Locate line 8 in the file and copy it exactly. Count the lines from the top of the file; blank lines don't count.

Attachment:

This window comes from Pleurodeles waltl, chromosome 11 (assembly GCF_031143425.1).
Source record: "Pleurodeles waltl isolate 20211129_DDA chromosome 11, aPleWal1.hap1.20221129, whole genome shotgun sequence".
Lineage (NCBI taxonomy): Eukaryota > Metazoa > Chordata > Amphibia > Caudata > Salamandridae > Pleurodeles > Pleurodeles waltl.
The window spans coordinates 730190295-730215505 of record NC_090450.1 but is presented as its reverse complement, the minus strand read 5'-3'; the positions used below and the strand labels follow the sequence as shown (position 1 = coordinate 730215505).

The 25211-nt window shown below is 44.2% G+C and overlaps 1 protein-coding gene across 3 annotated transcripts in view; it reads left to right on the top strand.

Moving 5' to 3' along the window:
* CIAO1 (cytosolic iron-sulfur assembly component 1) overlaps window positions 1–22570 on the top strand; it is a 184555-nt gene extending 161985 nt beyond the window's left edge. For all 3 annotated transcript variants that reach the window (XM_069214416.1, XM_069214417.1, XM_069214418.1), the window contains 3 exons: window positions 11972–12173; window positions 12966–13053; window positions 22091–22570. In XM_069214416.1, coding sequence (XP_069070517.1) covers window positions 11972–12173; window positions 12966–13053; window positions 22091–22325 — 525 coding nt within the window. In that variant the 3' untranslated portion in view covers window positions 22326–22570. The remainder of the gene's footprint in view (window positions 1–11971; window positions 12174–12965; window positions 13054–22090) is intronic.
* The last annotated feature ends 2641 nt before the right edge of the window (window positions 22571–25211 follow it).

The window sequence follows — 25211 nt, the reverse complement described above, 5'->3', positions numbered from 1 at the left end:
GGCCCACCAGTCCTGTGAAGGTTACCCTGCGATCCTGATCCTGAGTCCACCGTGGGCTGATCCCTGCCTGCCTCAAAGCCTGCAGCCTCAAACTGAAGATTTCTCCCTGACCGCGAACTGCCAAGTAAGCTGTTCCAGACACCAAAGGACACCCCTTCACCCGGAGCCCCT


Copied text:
* The last annotated feature ends 2641 nt before the right edge of the window (window positions 22571–25211 follow it).